6. The mere arrangement or rearrangement or duplication of features of known devices each functioning independently of one another in a known way. If you put torch bulbs around an umbrella and operate them with a battery so that people could see you walking in the rain when it is dark, then this arrangement is patentable as bulbs and the umbrella perform their functions independently.
  7. A method of agriculture or horticulture. For example, the method of terrace farming cannot be patented.
  8. Any process for medical, surgical, curative, prophylactic, diagnostic, therapeutic, or other treatment of human beings or any process for a similar treatment of animals to render them free of disease or to increase the economic value or that of their products. For example, a new surgical technique for hand surgery for removing contractions is not patentable.
  9. Inventions relating to atomic energy.
  10. Discovery of any living thing or non-living substance occurring in nature.
  11. Mathematical or business methods or a computer program per se or algorithms.
  12. Plants and animals in whole or any part thereof other than microorganisms, but including seeds, varieties and species, and essentially biological processes for production and propagation of plants and animals.
  13. A presentation of information.
  14. The topography of integrated circuits.
  15. A mere scheme or rule or method of performing mental act or method of playing games.
  16. An invention which, in effect, is traditional knowledge or which is aggregation or duplication of a known component or components.

Computer programs per se have not been defined in the Act but would generally tend to mean that a computer program without any utility would not be patentable. Protection of seeds and new plant varieties is covered under a different Act, which provides protection for a period of 10 years. Similarly, the topography of integrated circuits is protected through yet another different Act.

Term of the patent

The term of the patent will be 20 years from the date of filing for all types of inventions.

Mailbox provision

TRIPS requires that countries not providing product patents in respect of pharmaceuticals and chemical inventions have to put in a mechanism for accepting product patent applications with effect from 1 January 1995. Such applications will only be examined for grant of patents after suitable amendments in the national patent law have been made. This mechanism of accepting product patent applications is called the “mailbox” mechanism. This system has been in force in India and now such applications are being taken up for examination.

EXCLUSIVE MARKETING RIGHTS

TRIPS requires that member countries of the WTO not having a provision in their laws for granting product patents in respect of drugs and agrochemicals must introduce EMR for such products if the following criteria are satisfied:

  1. A patent application covering the new drug or agrochemical should have been filed in any of the WTO member countries after 1 January 1995.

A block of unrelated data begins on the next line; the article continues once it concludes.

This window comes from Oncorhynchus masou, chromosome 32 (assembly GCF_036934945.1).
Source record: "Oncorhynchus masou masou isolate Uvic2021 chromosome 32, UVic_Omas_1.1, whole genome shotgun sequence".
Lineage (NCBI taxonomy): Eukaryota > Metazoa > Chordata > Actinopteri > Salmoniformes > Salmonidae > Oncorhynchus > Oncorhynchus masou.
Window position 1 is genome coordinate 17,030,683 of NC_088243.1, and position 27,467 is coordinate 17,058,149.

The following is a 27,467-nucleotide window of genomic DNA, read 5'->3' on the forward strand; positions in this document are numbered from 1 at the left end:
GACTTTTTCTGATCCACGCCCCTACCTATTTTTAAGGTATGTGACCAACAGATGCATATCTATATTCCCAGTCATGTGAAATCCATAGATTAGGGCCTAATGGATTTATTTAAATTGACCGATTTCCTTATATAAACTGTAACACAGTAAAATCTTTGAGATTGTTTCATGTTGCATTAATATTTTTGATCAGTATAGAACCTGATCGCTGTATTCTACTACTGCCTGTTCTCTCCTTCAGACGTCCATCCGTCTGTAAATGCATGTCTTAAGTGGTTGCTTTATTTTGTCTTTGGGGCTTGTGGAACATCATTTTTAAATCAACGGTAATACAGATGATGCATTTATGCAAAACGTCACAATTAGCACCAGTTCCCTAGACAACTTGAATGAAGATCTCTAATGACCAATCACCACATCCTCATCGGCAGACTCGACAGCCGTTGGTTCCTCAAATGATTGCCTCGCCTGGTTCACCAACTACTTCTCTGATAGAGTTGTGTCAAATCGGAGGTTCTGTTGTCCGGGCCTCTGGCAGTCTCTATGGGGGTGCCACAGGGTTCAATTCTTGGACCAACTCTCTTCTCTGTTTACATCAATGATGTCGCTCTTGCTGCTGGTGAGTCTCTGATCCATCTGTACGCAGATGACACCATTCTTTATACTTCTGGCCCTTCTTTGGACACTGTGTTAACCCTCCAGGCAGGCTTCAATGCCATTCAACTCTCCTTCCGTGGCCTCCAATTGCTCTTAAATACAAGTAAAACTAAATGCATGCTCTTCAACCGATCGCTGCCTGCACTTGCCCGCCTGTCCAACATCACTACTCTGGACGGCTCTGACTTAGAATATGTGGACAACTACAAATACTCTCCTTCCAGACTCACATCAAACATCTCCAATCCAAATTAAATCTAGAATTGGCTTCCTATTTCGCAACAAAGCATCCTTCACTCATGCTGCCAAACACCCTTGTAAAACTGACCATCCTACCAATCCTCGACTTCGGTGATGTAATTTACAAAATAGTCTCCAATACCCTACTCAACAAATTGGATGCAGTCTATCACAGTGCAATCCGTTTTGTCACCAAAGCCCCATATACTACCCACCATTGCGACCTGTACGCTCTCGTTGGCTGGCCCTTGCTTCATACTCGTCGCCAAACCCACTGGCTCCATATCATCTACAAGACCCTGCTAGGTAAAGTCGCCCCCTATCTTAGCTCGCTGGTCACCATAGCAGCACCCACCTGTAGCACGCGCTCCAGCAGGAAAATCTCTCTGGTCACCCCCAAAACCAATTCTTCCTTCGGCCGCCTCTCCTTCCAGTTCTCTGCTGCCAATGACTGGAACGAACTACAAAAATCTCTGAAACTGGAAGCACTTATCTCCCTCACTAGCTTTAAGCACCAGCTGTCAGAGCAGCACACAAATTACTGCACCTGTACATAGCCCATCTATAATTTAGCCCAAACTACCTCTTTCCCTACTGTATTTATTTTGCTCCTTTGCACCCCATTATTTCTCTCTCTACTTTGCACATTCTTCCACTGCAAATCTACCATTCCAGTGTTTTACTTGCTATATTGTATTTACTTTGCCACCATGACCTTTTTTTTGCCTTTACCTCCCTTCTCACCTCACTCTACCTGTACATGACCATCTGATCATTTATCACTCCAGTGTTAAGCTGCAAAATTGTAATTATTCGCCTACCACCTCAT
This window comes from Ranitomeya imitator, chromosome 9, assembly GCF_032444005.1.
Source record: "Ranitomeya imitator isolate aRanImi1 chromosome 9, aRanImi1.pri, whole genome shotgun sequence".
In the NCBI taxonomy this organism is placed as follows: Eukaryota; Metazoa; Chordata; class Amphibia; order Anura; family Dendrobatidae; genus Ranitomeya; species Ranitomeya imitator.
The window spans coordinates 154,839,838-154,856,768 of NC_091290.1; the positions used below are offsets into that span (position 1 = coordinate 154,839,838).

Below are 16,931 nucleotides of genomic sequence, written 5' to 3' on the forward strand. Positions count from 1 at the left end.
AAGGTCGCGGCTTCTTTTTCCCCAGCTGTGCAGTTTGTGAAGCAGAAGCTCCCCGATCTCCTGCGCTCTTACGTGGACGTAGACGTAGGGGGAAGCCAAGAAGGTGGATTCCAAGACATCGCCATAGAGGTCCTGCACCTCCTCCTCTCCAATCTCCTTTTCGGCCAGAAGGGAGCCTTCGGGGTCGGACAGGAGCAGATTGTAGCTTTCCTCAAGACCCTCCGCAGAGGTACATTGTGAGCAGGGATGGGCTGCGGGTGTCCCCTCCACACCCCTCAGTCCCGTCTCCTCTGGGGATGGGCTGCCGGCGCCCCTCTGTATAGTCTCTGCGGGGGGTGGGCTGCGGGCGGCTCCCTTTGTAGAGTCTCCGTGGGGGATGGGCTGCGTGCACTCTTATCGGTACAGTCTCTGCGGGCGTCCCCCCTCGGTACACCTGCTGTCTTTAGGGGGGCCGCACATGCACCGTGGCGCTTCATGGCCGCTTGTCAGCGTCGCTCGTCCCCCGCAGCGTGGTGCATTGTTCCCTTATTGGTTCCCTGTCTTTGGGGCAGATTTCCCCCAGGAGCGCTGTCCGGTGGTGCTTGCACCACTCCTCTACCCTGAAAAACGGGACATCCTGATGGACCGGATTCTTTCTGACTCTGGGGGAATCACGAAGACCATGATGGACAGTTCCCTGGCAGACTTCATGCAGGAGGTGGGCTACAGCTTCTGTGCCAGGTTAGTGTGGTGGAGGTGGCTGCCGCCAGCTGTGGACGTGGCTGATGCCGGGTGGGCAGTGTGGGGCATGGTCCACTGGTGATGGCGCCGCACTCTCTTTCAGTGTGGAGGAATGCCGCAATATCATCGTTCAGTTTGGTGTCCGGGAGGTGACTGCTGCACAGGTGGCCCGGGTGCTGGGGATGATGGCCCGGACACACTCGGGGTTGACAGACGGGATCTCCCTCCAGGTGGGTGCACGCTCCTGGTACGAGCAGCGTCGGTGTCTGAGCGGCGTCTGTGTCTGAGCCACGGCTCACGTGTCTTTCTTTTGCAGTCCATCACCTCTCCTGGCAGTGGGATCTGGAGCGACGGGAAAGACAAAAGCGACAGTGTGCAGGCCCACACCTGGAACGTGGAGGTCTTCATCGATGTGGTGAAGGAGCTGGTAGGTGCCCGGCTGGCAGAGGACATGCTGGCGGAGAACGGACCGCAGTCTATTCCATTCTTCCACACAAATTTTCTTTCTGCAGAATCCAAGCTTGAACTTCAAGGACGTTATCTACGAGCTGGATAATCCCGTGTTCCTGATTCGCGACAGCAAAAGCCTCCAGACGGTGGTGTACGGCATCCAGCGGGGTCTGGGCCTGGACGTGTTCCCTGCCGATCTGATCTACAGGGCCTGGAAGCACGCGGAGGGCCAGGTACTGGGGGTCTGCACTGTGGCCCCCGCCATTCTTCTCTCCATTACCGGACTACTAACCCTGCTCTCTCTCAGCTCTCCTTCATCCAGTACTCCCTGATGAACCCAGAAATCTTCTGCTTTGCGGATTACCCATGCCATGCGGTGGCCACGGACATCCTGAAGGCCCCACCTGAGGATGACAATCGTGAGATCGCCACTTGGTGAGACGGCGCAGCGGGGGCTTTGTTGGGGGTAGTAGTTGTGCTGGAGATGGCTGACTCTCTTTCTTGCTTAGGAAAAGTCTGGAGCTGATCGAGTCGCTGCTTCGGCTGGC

2. A patent on the product should have been obtained in any of the member countries (which provides for product patents in drugs and agrochemical) after 1 January 1995.
  3. Marketing approvals for the product should have been obtained in any of the member countries.
  4. A patent application covering the product should have been filed after January 1995 in the country where the EMR is sought.
  5. The applicant should apply seeking an EMR by making use of the prescribed form and paying the requisite fee.

EMR is only a right for exclusive marketing of the product and is quite different from a patent right. It is valid up to a maximum period 5 years or until the time the product patent laws come into effect. The necessary amendment to the Patents Act, 1970 came into force on 26 March 1999. The provision is applicable with retrospective effect from 1 January 1995. As per the 2005 amendments in the Patents Act, the provision of EMR is no longer required. However, these rights were awarded in India from time to time and there have been some litigations as well where the courts came up with quick decisions.

Timing for filing a patent application

The filing of an application for a patent should be completed at the earliest possible date and should not be delayed. An application filed with provisional specification, disclosing the essence of the nature of the invention, helps to register the priority by the applicant. A delay in filing an application may entail some risks, like

  • other inventors might forestall the first inventor by applying for a patent for the said invention and
    • there may be either an inadvertent publication of the invention by the inventor himself/herself or by others independent of him/her. The publication of an invention in any form by the inventor before filing a patent application would disqualify the invention from being patentable. Hence, inventors should not disclose their inventions before filing the patent application. The invention should be considered for publication after a patent application has been filed. Thus, it can be seen that there is no contradiction between publishing an inventive work and filing the patent application in respect of the invention.

 

 

Frequently Asked Questions(FAQ) about Patents